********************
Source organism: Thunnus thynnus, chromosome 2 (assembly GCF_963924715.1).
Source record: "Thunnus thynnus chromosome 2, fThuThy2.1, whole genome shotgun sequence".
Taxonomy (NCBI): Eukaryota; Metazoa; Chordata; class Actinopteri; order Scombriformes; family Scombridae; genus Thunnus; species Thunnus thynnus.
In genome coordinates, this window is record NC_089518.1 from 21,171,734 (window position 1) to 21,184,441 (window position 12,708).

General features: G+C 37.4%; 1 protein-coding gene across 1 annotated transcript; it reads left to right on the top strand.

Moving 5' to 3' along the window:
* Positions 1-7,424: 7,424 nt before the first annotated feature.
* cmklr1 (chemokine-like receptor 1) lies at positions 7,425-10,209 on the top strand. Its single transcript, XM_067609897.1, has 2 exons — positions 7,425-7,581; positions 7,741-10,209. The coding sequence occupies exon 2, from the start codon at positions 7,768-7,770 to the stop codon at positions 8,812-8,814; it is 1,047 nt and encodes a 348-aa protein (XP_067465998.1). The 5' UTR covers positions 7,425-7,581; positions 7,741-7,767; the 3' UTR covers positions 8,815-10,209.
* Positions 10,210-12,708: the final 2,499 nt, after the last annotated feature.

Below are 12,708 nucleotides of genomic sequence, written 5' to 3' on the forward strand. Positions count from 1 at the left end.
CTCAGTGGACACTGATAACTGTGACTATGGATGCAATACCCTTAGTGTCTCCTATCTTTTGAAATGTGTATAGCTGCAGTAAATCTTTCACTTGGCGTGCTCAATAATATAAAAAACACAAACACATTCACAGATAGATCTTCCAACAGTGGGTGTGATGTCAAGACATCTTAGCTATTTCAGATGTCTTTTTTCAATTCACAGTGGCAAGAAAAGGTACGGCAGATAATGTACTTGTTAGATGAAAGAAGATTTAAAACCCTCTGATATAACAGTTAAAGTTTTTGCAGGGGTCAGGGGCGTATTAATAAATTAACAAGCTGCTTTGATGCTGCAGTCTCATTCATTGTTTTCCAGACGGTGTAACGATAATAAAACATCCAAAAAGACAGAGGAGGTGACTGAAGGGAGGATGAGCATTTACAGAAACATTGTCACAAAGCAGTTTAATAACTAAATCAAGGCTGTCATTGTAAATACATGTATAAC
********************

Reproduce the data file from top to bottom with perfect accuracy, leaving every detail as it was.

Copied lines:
Source organism: Thunnus thynnus, chromosome 2 (assembly GCF_963924715.1).
Source record: "Thunnus thynnus chromosome 2, fThuThy2.1, whole genome shotgun sequence".
Taxonomy (NCBI): Eukaryota; Metazoa; Chordata; class Actinopteri; order Scombriformes; family Scombridae; genus Thunnus; species Thunnus thynnus.
In genome coordinates, this window is record NC_089518.1 from 21,171,734 (window position 1) to 21,184,441 (window position 12,708).

General features: G+C 37.4%; 1 protein-coding gene across 1 annotated transcript; it reads left to right on the top strand.

Moving 5' to 3' along the window:
* Positions 1-7,424: 7,424 nt before the first annotated feature.
* cmklr1 (chemokine-like receptor 1) lies at positions 7,425-10,209 on the top strand. Its single transcript, XM_067609897.1, has 2 exons — positions 7,425-7,581; positions 7,741-10,209. The coding sequence occupies exon 2, from the start codon at positions 7,768-7,770 to the stop codon at positions 8,812-8,814; it is 1,047 nt and encodes a 348-aa protein (XP_067465998.1). The 5' UTR covers positions 7,425-7,581; positions 7,741-7,767; the 3' UTR covers positions 8,815-10,209.
* Positions 10,210-12,708: the final 2,499 nt, after the last annotated feature.

Below are 12,708 nucleotides of genomic sequence, written 5' to 3' on the forward strand. Positions count from 1 at the left end.
CTCAGTGGACACTGATAACTGTGACTATGGATGCAATACCCTTAGTGTCTCCTATCTTTTGAAATGTGTATAGCTGCAGTAAATCTTTCACTTGGCGTGCTCAATAATATAAAAAACACAAACACATTCACAGATAGATCTTCCAACAGTGGGTGTGATGTCAAGACATCTTAGCTATTTCAGATGTCTTTTTTCAATTCACAGTGGCAAGAAAAGGTACGGCAGATAATGTACTTGTTAGATGAAAGAAGATTTAAAACCCTCTGATATAACAGTTAAAGTTTTTGCAGGGGTCAGGGGCGTATTAATAAATTAACAAGCTGCTTTGATGCTGCAGTCTCATTCATTGTTTTCCAGACGGTGTAACGATAATAAAACATCCAAAAAGACAGAGGAGGTGACTGAAGGGAGGATGAGCATTTACAGAAACATTGTCACAAAGCAGTTTAATAACTAAATCAAGGCTGTCATTGTAAATACATGTATAAC